Photo Credit: Jae GreyThe last hardcore band we caught was The Ghost Inside, one of the biggest hardcore bands in today’s scene. They have been touring extensively with The Devil Wears Prada and had to make a stop at South by So What. The band started things off by opening with their hit single “Engine 45.” Once they started playing, the hardcore dancers opened up the pit and started busting out their moves. There were also several small pits that formed throughout the crowd on top of the giant one that was being occupied. If people were not moshing, they were bouncing up and down and screaming the lyrics. They were the best band to pump up the crowd before the headliners started playing.
The last band we caught, and one of the main headliners, was The Story So Far, a pop-punk band that has been taking the scene by storm. What separates them from so many other pop-punk bands is they have tons of credit through the hardcore scene, since they’ve supported bands such as Stick to Your Guns and Rotting Out, that are relevant in the hardcore scene. They were the band that stood out the most, since they were the only pop-punk band we saw all day. Since they brought more upbeat vibes, there was a lot more jumping and crowd-surfing present. Of, course there was moshing, except in the form of circle pits, where people run around in a giant circle for the duration of the song, or until you’re completely out of breath. This was the best way to end not only the day, but our South by So What experience.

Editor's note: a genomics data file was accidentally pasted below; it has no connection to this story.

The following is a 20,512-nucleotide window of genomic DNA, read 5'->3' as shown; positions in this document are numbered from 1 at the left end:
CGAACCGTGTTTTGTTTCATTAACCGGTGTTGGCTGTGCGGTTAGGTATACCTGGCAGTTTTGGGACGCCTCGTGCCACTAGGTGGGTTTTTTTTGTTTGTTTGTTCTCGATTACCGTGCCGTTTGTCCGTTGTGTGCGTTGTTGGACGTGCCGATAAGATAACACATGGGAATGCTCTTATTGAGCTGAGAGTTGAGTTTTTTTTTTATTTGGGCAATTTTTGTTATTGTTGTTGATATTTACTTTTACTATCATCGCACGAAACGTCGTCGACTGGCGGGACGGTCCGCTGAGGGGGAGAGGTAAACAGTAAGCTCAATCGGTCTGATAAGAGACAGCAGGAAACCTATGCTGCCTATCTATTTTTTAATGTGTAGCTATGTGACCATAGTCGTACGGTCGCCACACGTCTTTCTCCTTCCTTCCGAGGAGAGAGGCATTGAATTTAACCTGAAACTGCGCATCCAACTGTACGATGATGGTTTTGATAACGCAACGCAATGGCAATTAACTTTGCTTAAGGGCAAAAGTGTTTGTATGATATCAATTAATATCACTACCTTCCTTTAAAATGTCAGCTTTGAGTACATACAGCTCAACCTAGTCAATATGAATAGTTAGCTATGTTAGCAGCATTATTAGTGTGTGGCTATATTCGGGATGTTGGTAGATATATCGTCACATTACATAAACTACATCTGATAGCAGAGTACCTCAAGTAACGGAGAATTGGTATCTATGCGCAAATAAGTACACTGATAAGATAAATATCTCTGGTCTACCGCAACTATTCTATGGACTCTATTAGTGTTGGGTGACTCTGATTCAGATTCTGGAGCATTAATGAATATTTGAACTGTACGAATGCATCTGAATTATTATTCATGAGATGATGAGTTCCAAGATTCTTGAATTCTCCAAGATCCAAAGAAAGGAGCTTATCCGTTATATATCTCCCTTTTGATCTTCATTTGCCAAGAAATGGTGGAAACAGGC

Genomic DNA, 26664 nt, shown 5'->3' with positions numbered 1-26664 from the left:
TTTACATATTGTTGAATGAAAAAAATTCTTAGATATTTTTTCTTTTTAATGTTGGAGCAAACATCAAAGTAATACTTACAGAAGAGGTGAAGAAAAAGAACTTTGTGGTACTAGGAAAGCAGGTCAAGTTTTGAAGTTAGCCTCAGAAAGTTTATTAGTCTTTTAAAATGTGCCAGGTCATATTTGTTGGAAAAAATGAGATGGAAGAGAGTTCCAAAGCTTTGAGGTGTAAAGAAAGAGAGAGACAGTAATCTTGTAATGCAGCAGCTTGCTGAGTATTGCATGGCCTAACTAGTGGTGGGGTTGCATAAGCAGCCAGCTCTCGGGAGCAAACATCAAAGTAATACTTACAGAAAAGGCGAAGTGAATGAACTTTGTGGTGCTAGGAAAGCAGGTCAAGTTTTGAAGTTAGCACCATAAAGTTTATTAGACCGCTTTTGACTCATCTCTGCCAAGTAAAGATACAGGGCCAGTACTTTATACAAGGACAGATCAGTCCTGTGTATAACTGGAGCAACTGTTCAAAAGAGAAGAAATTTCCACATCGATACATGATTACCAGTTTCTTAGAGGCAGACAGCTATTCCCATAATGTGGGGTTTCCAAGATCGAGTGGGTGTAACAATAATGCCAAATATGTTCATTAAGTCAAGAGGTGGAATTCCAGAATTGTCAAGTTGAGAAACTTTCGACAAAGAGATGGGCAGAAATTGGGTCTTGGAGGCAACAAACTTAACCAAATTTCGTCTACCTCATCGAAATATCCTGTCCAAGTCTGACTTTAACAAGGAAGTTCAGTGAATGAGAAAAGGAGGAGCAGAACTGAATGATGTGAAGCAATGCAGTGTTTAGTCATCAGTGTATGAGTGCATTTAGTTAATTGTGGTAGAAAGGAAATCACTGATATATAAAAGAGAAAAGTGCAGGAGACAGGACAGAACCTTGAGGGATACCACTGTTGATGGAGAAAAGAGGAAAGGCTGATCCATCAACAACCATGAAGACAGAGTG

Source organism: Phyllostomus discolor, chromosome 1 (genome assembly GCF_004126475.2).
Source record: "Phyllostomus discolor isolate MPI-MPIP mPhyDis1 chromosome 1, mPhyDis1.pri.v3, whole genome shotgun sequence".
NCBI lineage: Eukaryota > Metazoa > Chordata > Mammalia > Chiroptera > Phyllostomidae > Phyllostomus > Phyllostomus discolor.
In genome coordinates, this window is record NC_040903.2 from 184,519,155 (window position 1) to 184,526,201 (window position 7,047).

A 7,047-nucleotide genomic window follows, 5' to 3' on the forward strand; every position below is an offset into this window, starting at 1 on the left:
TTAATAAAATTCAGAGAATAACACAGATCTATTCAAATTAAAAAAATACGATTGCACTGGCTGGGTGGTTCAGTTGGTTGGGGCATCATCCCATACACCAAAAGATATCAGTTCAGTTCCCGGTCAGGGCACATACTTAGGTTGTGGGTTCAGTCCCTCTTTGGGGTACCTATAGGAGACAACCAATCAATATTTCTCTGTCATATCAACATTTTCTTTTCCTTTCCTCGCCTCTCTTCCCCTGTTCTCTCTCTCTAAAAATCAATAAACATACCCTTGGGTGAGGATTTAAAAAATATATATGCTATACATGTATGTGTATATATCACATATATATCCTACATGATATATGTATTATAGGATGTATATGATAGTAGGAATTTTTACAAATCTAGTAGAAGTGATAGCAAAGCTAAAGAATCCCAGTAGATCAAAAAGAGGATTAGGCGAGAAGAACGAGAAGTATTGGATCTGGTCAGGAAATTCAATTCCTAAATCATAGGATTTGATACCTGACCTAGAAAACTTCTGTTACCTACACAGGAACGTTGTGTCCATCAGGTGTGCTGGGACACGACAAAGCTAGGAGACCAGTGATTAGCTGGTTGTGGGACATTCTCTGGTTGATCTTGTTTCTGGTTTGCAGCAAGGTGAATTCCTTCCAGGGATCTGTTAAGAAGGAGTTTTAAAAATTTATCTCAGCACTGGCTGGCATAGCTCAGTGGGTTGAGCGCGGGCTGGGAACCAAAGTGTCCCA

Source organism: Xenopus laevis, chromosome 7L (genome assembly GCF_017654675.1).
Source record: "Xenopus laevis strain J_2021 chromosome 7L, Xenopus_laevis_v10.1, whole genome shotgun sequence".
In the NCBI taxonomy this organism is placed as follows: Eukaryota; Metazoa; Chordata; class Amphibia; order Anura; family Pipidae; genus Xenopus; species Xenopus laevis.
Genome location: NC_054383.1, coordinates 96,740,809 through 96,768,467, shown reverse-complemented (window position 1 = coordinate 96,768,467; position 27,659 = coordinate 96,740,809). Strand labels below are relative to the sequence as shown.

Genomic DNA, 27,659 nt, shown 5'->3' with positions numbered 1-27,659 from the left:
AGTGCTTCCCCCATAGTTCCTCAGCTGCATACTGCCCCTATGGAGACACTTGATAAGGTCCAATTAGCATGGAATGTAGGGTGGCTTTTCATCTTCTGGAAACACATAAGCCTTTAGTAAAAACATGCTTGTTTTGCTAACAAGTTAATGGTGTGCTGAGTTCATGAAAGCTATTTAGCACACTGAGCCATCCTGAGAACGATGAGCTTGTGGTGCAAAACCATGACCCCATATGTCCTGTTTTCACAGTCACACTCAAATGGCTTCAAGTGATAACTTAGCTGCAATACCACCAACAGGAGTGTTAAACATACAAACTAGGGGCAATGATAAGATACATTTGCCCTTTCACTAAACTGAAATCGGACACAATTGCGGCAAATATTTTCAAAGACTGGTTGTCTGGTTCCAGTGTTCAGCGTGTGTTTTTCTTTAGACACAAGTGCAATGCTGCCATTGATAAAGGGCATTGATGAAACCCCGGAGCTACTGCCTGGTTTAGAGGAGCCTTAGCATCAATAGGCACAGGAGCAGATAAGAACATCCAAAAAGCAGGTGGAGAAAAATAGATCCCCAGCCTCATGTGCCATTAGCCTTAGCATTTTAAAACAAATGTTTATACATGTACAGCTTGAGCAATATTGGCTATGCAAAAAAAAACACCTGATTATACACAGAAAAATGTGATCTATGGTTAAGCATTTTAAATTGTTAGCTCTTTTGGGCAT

Overall, the festival was an awesome experience. Not only did I get to see most of my favorite bands in the span of two days, but I also discovered several new bands and got to hang out with them too. Even though Saturday got rained out, Sunday made up for it. If you are into metal and punk, you should make the drive and check the festival out next year, you won’t regret it.
If you like the bands I covered, check out my show, “Kill the Music”, Mondays from 9-11 PM on Coog Radio!
By Raj Radia